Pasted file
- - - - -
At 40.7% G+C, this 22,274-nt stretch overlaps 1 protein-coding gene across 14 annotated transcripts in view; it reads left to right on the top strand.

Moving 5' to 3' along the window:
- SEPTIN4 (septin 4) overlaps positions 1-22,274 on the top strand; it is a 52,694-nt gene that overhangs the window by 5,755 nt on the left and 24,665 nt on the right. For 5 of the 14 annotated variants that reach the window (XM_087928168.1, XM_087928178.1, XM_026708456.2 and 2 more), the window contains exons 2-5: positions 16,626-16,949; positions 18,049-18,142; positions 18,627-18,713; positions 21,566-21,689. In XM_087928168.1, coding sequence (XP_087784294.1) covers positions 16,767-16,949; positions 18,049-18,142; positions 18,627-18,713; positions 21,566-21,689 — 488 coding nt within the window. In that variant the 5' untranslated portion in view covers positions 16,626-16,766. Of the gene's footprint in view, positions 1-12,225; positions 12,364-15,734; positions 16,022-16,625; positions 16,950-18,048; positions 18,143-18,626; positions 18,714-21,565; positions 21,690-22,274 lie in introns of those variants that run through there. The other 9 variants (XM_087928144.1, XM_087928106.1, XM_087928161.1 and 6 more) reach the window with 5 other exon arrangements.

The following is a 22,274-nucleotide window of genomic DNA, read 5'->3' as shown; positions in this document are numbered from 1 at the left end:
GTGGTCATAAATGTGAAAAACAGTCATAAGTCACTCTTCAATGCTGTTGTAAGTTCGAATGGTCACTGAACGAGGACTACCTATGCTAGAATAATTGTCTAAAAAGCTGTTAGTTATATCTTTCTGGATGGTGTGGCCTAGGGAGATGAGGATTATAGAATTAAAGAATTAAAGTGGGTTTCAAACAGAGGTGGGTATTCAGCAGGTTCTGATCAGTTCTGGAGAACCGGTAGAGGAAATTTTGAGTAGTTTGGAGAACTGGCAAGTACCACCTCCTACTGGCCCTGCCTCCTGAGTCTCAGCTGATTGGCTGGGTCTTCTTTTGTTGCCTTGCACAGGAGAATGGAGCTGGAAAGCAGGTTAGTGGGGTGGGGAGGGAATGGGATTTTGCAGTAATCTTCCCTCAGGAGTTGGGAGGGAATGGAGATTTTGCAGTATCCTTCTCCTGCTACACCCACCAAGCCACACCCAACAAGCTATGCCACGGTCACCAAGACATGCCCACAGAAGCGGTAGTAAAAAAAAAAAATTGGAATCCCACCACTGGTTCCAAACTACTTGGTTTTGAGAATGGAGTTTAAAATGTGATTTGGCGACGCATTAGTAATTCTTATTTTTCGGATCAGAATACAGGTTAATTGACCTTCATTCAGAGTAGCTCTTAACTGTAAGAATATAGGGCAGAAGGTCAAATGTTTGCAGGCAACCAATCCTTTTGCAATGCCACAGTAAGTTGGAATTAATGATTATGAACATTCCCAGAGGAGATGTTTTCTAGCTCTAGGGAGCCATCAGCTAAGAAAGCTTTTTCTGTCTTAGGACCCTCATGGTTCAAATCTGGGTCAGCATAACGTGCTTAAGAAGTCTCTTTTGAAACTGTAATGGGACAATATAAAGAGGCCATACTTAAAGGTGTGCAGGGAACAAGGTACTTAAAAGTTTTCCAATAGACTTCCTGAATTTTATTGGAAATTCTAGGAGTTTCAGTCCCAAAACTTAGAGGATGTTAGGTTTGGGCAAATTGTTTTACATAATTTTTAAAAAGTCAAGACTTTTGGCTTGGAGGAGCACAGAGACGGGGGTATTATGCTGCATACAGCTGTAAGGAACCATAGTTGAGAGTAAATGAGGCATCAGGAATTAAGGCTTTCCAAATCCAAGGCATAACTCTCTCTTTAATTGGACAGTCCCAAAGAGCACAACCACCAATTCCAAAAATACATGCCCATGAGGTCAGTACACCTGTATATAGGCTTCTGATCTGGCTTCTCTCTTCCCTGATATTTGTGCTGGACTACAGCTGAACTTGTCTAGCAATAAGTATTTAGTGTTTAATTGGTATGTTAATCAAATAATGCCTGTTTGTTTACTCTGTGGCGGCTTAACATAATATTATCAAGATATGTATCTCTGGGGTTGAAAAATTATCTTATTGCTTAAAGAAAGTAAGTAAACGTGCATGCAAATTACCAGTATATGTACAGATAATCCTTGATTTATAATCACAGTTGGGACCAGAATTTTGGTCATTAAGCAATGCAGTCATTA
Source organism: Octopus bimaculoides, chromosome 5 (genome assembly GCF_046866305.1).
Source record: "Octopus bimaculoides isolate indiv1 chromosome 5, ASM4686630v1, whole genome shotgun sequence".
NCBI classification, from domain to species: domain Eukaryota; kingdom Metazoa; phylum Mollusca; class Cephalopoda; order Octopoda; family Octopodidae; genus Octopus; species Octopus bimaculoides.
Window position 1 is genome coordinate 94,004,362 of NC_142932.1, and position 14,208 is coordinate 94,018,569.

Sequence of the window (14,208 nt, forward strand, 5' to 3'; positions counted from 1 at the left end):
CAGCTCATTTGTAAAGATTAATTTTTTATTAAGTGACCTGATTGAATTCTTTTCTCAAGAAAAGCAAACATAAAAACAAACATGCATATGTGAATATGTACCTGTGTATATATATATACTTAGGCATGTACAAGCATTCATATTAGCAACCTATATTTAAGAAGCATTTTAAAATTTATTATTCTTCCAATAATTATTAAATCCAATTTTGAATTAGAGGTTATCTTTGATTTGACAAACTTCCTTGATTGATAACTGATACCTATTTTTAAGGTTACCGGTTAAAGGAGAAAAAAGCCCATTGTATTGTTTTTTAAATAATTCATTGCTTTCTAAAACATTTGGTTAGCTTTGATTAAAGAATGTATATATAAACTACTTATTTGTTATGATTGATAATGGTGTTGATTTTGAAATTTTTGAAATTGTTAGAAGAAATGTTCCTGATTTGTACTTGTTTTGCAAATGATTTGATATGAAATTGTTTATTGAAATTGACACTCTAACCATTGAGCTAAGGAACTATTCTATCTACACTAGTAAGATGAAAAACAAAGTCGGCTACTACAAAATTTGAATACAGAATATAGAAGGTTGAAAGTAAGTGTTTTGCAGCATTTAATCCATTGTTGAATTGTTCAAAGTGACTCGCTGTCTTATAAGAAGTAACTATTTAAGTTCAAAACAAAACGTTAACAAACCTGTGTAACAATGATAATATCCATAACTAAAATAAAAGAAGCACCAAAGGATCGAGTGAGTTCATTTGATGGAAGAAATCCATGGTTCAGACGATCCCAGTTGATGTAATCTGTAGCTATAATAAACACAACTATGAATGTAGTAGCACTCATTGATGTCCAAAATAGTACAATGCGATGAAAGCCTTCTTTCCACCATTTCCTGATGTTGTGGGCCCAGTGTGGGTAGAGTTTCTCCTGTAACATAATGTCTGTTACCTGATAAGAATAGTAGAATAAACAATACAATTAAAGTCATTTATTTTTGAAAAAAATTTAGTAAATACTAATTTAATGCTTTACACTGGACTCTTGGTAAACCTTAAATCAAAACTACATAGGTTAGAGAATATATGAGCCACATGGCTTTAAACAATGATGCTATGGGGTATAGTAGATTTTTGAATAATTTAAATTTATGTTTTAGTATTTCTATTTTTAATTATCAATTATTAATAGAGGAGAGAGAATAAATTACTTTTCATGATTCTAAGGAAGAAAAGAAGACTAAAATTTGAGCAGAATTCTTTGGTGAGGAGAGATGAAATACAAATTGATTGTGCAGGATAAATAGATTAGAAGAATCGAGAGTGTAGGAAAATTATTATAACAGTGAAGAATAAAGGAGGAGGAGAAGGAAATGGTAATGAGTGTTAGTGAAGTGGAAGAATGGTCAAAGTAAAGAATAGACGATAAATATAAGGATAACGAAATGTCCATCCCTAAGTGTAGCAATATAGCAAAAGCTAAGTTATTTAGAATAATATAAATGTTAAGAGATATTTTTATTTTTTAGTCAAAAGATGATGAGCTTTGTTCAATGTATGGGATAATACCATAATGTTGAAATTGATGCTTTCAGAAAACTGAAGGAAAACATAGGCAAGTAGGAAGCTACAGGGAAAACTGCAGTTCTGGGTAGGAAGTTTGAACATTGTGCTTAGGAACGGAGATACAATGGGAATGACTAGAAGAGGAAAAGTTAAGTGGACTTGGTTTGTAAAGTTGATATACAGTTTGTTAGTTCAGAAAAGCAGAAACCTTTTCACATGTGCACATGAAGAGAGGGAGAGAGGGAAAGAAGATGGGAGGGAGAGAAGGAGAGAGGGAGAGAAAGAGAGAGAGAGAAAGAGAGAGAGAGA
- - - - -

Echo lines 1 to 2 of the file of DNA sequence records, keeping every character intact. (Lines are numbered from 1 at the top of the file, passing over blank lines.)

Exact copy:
At 40.7% G+C, this 22,274-nt stretch overlaps 1 protein-coding gene across 14 annotated transcripts in view; it reads left to right on the top strand.

Moving 5' to 3' along the window: